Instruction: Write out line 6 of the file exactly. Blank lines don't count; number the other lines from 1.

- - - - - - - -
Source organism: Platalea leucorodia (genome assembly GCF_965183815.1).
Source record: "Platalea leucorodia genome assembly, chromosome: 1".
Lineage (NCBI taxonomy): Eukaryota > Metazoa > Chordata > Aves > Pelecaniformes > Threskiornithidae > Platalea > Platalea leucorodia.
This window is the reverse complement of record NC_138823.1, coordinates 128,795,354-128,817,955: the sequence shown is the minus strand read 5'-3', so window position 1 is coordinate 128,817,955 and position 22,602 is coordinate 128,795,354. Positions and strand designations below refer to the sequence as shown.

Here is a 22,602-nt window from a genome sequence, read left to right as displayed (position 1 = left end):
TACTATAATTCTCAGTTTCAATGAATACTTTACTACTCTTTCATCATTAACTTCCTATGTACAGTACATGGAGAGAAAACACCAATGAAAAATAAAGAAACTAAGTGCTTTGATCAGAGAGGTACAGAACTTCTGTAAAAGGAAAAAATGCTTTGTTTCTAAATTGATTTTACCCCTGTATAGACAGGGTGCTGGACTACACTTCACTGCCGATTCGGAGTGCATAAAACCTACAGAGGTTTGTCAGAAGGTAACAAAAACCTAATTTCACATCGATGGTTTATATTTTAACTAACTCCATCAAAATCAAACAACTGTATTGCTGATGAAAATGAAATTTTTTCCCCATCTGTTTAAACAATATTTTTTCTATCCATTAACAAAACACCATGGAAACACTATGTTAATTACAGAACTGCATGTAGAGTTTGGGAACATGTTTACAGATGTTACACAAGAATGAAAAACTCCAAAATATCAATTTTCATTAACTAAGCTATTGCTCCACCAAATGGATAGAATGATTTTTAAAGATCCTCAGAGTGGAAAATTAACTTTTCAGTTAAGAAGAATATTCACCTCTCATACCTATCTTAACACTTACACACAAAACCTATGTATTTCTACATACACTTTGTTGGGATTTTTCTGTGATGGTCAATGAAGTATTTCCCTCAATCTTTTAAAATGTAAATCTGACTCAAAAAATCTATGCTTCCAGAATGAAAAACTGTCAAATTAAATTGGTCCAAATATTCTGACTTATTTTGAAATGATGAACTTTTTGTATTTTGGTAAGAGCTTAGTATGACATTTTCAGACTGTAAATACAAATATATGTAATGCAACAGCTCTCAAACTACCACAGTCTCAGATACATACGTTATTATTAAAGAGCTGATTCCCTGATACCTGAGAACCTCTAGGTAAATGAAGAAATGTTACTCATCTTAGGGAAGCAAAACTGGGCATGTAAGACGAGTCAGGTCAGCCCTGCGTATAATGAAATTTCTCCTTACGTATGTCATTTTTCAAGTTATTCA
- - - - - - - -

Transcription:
TACTATAATTCTCAGTTTCAATGAATACTTTACTACTCTTTCATCATTAACTTCCTATGTACAGTACATGGAGAGAAAACACCAATGAAAAATAAAGAAACTAAGTGCTTTGATCAGAGAGGTACAGAACTTCTGTAAAAGGAAAAAATGCTTTGTTTCTAAATTGATTTTACCCCTGTATAGACAGGGTGCTGGACTACACTTCACTGCCGATTCGGAGTGCATAAAACCTACAGAGGTTTGTCAGAAGGTAACAAAAACCTAATTTCACATCGATGGTTTATATTTTAACTAACTCCATCAAAATCAAACAACTGTATTGCTGATGAAAATGAAATTTTTTCCCCATCTGTTTAAACAATATTTTTTCTATCCATTAACAAAACACCATGGAAACACTATGTTAATTACAGAACTGCATGTAGAGTTTGGGAACATGTTTACAGATGTTACACAAGAATGAAAAACTCCAAAATATCAATTTTCATTAACTAAGCTATTGCTCCACCAAATGGATAGAATGATTTTTAAAGATCCTCAGAGTGGAAAATTAACTTTTCAGTTAAGAAGAATATTCACCTCTCATACCTATCTTAACACTTACACACAAAACCTATGTATTTCTACATACACTTTGTTGGGATTTTTCTGTGATGGTCAATGAAGTATTTCCCTCAATCTTTTAAAATGTAAATCTGACTCAAAAAATCTATGCTTCCAGAATGAAAAACTGTCAAATTAAATTGGTCCAAATATTCTGACTTATTTTGAAATGATGAACTTTTTGTATTTTGGTAAGAGCTTAGTATGACATTTTCAGACTGTAAATACAAATATATGTAATGCAACAGCTCTCAAACTACCACAGTCTCAGATACATACGTTATTATTAAAGAGCTGATTCCCTGATACCTGAGAACCTCTAGGTAAATGAAGAAATGTTACTCATCTTAGGGAAGCAAAACTGGGCATGTAAGACGAGTCAGGTCAGCCCTGCGTATAATGAAATTTCTCCTTACGTATGTCATTTTTCAAGTTATTCA